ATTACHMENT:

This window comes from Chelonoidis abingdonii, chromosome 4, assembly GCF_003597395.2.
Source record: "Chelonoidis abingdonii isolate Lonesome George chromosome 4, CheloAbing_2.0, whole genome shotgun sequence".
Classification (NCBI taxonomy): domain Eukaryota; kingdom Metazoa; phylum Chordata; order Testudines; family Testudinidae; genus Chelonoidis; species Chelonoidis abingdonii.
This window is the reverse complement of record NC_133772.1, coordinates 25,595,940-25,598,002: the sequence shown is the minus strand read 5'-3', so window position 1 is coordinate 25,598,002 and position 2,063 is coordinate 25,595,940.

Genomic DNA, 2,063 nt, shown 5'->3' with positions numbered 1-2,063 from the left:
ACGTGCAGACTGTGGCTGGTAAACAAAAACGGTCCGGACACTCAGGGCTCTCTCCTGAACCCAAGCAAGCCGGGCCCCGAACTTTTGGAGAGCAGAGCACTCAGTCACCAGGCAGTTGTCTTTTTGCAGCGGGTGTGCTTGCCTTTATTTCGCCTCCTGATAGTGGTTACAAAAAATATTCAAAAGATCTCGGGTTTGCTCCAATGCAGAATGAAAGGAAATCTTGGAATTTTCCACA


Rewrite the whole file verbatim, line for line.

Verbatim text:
This window comes from Chelonoidis abingdonii, chromosome 4, assembly GCF_003597395.2.
Source record: "Chelonoidis abingdonii isolate Lonesome George chromosome 4, CheloAbing_2.0, whole genome shotgun sequence".
Classification (NCBI taxonomy): domain Eukaryota; kingdom Metazoa; phylum Chordata; order Testudines; family Testudinidae; genus Chelonoidis; species Chelonoidis abingdonii.
This window is the reverse complement of record NC_133772.1, coordinates 25,595,940-25,598,002: the sequence shown is the minus strand read 5'-3', so window position 1 is coordinate 25,598,002 and position 2,063 is coordinate 25,595,940.

Genomic DNA, 2,063 nt, shown 5'->3' with positions numbered 1-2,063 from the left:
ACGTGCAGACTGTGGCTGGTAAACAAAAACGGTCCGGACACTCAGGGCTCTCTCCTGAACCCAAGCAAGCCGGGCCCCGAACTTTTGGAGAGCAGAGCACTCAGTCACCAGGCAGTTGTCTTTTTGCAGCGGGTGTGCTTGCCTTTATTTCGCCTCCTGATAGTGGTTACAAAAAATATTCAAAAGATCTCGGGTTTGCTCCAATGCAGAATGAAAGGAAATCTTGGAATTTTCCACA